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Sunday, November 27, 2022

New study reveals the stunning cost of corruption in Yucatán

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Carlos Rosado van der Gracht
Carlos Rosado van der Gracht
Born in Mérida, Carlos Rosado van der Gracht is a Mexican/Canadian blogger, photographer and adventure expedition leader. He holds degrees in multimedia, philosophy and translation from universities in Mexico, Canada and Norway. Sign up for the Yucatán Roundup, a free newsletter, which delivers the week's top headlines every Monday.
The vast majority of Yucatecans surveyed agree that corruption is a growing issue in the state, and an expensive one at that. Photo: Courtesy

According to a new study by the INEGI, corruption in Yucatán costs the state 9.5 billion pesos a year, the highest in the entire country. 

When calculated on a per capita basis, this comes to a total of approximately 12,500 pesos per resident. 

These statistics stand in stark contrast to Yucatecans’ trust in their authorities, especially when contrasted with those of other states. 

But even on this front, the trend seems to be going in the wrong direction, as nearly 4% more of the population said they had less trust in their municipal and state authorities — when compared to last year.

Corruption is among the top citizen complaints in Yucatán. Low wages make employees with any authority susceptible to payoffs — which nationwide are thought to total hundreds of millions of pesos.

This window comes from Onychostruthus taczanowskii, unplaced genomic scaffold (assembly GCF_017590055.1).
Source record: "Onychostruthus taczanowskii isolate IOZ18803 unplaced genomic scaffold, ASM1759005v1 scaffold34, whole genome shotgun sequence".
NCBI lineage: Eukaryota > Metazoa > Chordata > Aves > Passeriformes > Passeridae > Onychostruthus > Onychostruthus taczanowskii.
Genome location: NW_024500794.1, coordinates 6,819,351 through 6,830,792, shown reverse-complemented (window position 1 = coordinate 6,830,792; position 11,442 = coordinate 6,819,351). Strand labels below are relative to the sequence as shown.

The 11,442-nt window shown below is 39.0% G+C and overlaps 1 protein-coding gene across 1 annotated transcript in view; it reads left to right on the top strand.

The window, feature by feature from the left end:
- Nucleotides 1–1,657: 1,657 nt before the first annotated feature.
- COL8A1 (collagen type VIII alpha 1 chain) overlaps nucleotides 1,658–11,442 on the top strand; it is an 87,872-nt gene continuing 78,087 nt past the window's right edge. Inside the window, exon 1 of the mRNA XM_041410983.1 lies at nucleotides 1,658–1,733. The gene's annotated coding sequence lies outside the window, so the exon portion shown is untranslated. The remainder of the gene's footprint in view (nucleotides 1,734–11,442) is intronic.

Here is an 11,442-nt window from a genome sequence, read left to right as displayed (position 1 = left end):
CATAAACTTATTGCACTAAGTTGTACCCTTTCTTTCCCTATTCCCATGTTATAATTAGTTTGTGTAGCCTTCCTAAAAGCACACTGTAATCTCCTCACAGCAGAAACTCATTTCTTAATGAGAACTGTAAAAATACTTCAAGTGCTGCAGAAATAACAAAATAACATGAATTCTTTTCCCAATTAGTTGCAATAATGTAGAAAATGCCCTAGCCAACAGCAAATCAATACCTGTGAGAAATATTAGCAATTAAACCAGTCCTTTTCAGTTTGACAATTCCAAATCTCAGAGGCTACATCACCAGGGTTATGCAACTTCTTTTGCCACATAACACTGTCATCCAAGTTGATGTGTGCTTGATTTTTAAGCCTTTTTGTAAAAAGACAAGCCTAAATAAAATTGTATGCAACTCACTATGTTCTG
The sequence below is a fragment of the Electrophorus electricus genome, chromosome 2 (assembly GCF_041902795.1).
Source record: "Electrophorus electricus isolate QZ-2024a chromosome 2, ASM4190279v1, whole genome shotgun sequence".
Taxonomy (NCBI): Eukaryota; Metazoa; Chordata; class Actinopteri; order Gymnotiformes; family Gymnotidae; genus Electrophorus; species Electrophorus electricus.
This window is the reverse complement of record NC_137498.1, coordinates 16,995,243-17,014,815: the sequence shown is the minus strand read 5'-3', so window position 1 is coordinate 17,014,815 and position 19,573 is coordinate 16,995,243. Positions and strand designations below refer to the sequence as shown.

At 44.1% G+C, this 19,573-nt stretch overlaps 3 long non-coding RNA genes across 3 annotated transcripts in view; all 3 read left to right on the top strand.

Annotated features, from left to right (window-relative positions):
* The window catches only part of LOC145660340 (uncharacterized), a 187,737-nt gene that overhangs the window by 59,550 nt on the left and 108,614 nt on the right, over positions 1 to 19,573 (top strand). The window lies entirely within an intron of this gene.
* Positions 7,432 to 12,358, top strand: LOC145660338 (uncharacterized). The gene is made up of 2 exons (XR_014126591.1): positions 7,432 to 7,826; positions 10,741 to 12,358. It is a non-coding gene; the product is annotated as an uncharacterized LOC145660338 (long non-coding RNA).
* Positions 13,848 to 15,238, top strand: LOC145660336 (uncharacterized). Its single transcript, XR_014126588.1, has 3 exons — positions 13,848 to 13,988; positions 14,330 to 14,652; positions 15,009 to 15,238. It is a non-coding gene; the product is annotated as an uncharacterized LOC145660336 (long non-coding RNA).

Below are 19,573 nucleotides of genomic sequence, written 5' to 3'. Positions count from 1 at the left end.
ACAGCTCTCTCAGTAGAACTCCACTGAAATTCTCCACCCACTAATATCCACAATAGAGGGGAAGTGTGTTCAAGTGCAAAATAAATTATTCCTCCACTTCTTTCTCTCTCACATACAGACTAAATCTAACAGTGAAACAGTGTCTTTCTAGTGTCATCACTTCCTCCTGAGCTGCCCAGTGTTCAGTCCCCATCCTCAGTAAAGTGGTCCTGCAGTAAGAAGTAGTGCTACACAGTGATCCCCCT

Of those who claim to be victims of corruption, 71.5% say they don’t know the process to file a complaint.

Earlier: Over 70% in Yucatán agree that corruption is a serious problem

Among the authorities that Yucatecans report to have the least faith in are bureaucrats employed by tax and automotive control offices. 

People in Yucatán are also growing more suspicious of mega projects such as the recently announced new Mérida airport, which is widely thought to be unnecessary and intended mainly to benefit politically connected investors.

The results of this recent study come as bad news for Gov. Mauricio Vila Dosal, who is said to be preparing himself for a stab at the presidency. This is largely based on a platform of gains in transparency and good governance in Yucatán.

However, when it comes to public safety, Yucatán is in a league of its own when compared to much of the rest of Mexico, with violent crimes down over 60% when compared to last year.

Activists warn that these statistics should be taken with a grain of salt, as many crimes often go unreported.

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